Stress can be caused by any number of things whether they are happy or sad. Of course divorce is stressful, however so are things like getting married or moving home.
Stress is the key to understanding mental health issues. Whatever causes stress - the event acts as a trigger - however, it is how you manage the stress internally that is the most important factor.
What is Stress? And it’s normal?
We need a tiny bit of stress because without it we wouldn’t even bother getting out of bed! This is normal stress. The stress response is triggered by chemicals in the body when an experience requires us to ‘fight’ or ‘take flight’, in other words – hold our ground or run, as our ancestors had to do thousands of years ago when it was a life or death situation.
Stress is a high state of arousal and it makes it possible to do things; but when it is out of control it makes it hard to cope because ways of dealing with it in the past are not working now. (https://www.mind.org.uk/information-support/types-of-mental-health-problems/stress/signs-of-stress/#.W23TRC2ZMWo)
There are different types of stress – but these do not damage mental or physical health and well-being. Short-term stress will dissipate when the emergency is over and does little harm. However, long-term, persistent chronic stress leads to powerlessness and can impair health, for example, due to being worried by your job and lack of financial security or loud and aggressive neighbours.
Our body automatically has hormones (bio-chemicals) whizzing around to deal with internal conditions and external stimuli – all of this goes on out of our awareness. This chemical cocktail helps us to manage life, so ordinarily cortisol is there early in the morning to give us an energy boost and eases off, normally, later in the day whilst serotonin enables relaxation.
The brain is a powerhouse where these biochemical are concentrated and it checks moment-by-moment experience and arranges the reactions to these. If there is an overload experienced around social settings that cause fear or challenge it sends messages to the amygdala. This sends further information to the adrenal glands which give an adrenaline push to get out of the stressful situation whilst everything else is on hold such as the immune system. However, if the person is constantly feeling distressed then this feedback loop has got stuck and caught up in anxiety, depression or stress. It is important for the person to find someone to talk to help become ‘unstuck’.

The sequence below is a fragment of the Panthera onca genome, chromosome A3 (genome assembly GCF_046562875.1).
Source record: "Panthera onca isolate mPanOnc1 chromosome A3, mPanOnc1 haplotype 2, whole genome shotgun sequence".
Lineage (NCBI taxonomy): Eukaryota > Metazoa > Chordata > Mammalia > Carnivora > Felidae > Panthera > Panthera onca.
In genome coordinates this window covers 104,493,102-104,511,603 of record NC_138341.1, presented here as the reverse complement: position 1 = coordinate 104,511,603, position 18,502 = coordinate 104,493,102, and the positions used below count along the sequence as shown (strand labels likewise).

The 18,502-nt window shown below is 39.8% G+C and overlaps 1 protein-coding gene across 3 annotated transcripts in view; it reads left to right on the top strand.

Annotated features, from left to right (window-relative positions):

How does Cortisol affect stress?
The stress hormones and especially cortisol are major contributors to anxiety, depression and physical manifestations of emotional pain, especially if it has gone on for a while. This is how I explain to clients who are showing signs of the above or have suicidal feelings, in non-scientific terms, about what goes on in the brain: the amygdala is normally the size of an almond in the middle of the brain, due to stress it gets bigger and so other bits of the brain don’t work so well. When the amygdala is bigger, it causes cortisol to flow like a tap and vice versa, which then means that the depression, anxiety and stress gets worse. To stop the flow and make the amygdala its normal size again takes a while, but it can be done. The person becomes less susceptible and can manage the stress for the long-term in a different way to before.
Stress makes you Stupid!
If there is too much cortisol, because it affects parts of the brain that are responsible for memory and learning, you start to forget things and it becomes difficult to remember things that were relatively easy or straight-forward. So stress does make us stupid – more below. When this happens there is a tendency to withdraw from other people, by initially not being involved in activities and isolation in extreme cases.
Do you need a blood test to check cortisol levels?
It is easy to monitor the effects of cortisol because a complicated and expensive blood test is not needed – a saliva test can be taken at different times of the day to identify the causes of stress and the particular individual’s reaction to the stress and the impact on their body and mental health. (https://guardian.ng/life/wellness/stressed-by-work-a-saliva-test-can-detect-it)
Stressed Parent = Stressed Child